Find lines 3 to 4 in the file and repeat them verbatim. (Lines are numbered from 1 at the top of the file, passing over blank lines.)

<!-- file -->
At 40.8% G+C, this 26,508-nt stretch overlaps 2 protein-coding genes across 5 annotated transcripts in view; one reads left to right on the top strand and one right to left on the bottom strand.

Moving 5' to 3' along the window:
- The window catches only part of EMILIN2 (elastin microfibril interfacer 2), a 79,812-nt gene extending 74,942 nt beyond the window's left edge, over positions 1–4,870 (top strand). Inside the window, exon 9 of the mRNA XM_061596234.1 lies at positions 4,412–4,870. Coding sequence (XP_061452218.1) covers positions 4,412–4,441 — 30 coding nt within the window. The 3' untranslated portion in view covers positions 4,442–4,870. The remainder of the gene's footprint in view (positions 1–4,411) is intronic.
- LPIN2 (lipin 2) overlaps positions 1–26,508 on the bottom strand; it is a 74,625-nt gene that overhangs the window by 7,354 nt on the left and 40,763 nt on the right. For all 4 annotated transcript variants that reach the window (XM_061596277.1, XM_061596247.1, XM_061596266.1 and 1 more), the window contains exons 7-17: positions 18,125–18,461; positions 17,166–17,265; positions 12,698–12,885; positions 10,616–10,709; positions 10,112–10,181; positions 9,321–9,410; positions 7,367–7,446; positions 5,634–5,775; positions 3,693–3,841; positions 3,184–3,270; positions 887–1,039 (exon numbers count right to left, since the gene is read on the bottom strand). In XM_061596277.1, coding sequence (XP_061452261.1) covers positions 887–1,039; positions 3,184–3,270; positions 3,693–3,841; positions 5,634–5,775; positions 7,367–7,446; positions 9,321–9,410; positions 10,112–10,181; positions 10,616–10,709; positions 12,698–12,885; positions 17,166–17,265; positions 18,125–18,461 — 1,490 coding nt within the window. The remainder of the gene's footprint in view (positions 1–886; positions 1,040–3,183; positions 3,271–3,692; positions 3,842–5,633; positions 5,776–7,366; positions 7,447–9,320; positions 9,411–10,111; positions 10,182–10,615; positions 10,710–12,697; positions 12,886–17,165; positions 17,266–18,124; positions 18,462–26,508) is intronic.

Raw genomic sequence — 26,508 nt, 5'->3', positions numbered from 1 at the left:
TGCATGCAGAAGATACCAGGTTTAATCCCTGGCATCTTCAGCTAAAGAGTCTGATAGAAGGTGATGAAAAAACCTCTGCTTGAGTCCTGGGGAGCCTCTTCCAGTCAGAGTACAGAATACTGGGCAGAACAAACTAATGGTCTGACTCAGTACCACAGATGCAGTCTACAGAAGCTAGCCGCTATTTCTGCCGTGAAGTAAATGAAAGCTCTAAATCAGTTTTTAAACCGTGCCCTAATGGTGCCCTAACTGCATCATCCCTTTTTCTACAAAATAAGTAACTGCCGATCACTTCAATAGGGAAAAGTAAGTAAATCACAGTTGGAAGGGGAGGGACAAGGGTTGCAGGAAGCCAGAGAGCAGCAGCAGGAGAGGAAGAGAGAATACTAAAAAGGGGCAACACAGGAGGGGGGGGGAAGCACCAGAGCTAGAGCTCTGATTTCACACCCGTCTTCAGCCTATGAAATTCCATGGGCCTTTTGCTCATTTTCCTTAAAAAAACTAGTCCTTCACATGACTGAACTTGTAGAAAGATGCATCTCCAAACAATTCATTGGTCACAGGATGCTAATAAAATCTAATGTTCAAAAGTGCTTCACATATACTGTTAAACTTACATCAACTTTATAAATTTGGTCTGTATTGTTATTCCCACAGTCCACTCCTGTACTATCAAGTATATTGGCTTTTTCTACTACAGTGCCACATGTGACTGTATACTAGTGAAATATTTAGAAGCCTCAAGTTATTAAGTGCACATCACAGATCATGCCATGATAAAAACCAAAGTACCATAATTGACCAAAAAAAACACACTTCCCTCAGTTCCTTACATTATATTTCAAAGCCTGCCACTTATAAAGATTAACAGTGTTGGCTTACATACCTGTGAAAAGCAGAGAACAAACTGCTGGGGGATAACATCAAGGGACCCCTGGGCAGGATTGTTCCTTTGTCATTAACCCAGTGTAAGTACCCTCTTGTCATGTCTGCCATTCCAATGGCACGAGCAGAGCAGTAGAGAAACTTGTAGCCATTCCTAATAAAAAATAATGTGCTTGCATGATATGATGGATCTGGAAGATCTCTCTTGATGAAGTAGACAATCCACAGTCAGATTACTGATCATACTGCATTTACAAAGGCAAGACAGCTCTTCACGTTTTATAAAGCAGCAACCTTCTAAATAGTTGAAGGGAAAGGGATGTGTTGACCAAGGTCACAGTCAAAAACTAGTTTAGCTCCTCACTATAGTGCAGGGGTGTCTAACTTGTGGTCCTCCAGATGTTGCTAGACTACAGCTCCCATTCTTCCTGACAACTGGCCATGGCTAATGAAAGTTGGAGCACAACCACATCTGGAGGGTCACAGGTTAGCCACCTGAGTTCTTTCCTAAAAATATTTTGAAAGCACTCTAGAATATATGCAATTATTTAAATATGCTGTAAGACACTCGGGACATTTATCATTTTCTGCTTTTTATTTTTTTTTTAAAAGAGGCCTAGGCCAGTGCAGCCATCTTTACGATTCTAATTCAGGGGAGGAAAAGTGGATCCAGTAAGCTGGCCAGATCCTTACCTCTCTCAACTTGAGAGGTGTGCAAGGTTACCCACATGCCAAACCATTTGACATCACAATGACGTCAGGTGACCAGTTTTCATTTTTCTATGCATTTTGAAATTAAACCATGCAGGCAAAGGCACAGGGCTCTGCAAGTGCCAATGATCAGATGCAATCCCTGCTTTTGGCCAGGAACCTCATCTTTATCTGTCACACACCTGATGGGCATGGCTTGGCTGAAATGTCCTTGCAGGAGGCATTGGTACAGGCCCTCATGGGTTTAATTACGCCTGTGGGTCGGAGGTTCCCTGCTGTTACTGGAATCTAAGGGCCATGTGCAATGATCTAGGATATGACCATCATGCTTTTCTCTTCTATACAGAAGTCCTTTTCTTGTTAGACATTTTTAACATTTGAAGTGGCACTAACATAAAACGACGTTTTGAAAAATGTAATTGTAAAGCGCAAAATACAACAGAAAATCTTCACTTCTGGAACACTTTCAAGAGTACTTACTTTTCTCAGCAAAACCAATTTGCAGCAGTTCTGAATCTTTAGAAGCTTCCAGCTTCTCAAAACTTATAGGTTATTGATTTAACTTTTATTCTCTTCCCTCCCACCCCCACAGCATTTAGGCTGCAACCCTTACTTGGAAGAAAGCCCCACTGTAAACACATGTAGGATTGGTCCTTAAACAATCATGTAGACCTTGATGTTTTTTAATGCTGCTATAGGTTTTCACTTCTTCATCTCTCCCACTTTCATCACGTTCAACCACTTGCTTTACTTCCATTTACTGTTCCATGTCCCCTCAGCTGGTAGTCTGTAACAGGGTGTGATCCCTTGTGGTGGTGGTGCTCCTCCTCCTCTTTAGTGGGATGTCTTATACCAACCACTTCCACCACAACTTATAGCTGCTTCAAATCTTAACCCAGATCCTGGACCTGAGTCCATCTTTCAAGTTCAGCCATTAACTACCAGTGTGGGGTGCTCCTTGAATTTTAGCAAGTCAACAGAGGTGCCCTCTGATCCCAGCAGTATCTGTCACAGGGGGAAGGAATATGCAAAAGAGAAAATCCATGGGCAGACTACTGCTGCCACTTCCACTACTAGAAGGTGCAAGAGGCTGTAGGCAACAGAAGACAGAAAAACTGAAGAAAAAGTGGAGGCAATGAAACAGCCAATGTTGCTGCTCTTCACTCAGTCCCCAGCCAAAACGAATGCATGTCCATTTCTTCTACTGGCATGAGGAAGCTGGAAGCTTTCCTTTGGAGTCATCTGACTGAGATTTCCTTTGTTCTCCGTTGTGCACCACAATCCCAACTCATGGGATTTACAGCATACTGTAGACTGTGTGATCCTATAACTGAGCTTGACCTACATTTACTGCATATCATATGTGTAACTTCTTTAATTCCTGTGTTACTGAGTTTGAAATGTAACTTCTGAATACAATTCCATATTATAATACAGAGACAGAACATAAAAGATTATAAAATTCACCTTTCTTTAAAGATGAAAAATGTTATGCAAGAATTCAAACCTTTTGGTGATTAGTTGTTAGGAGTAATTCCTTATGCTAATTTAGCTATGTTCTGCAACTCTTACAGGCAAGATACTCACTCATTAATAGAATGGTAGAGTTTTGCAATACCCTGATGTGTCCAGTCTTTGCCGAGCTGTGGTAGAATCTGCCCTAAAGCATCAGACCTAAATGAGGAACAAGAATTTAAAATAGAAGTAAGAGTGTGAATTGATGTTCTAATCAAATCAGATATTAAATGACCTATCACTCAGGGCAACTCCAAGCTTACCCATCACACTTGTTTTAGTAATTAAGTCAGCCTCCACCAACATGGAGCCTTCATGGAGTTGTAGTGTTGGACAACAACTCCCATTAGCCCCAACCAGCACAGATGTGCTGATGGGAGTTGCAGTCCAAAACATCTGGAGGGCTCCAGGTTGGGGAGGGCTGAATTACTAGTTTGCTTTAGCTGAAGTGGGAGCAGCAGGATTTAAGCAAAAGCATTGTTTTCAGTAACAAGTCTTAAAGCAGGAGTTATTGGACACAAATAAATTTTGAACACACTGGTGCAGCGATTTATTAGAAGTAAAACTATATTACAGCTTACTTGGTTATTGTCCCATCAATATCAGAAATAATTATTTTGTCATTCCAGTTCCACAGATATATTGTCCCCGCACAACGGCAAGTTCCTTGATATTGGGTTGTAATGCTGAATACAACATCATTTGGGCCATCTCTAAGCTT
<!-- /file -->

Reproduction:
- The window catches only part of EMILIN2 (elastin microfibril interfacer 2), a 79,812-nt gene extending 74,942 nt beyond the window's left edge, over positions 1–4,870 (top strand). Inside the window, exon 9 of the mRNA XM_061596234.1 lies at positions 4,412–4,870. Coding sequence (XP_061452218.1) covers positions 4,412–4,441 — 30 coding nt within the window. The 3' untranslated portion in view covers positions 4,442–4,870. The remainder of the gene's footprint in view (positions 1–4,411) is intronic.
- LPIN2 (lipin 2) overlaps positions 1–26,508 on the bottom strand; it is a 74,625-nt gene that overhangs the window by 7,354 nt on the left and 40,763 nt on the right. For all 4 annotated transcript variants that reach the window (XM_061596277.1, XM_061596247.1, XM_061596266.1 and 1 more), the window contains exons 7-17: positions 18,125–18,461; positions 17,166–17,265; positions 12,698–12,885; positions 10,616–10,709; positions 10,112–10,181; positions 9,321–9,410; positions 7,367–7,446; positions 5,634–5,775; positions 3,693–3,841; positions 3,184–3,270; positions 887–1,039 (exon numbers count right to left, since the gene is read on the bottom strand). In XM_061596277.1, coding sequence (XP_061452261.1) covers positions 887–1,039; positions 3,184–3,270; positions 3,693–3,841; positions 5,634–5,775; positions 7,367–7,446; positions 9,321–9,410; positions 10,112–10,181; positions 10,616–10,709; positions 12,698–12,885; positions 17,166–17,265; positions 18,125–18,461 — 1,490 coding nt within the window. The remainder of the gene's footprint in view (positions 1–886; positions 1,040–3,183; positions 3,271–3,692; positions 3,842–5,633; positions 5,776–7,366; positions 7,447–9,320; positions 9,411–10,111; positions 10,182–10,615; positions 10,710–12,697; positions 12,886–17,165; positions 17,266–18,124; positions 18,462–26,508) is intronic.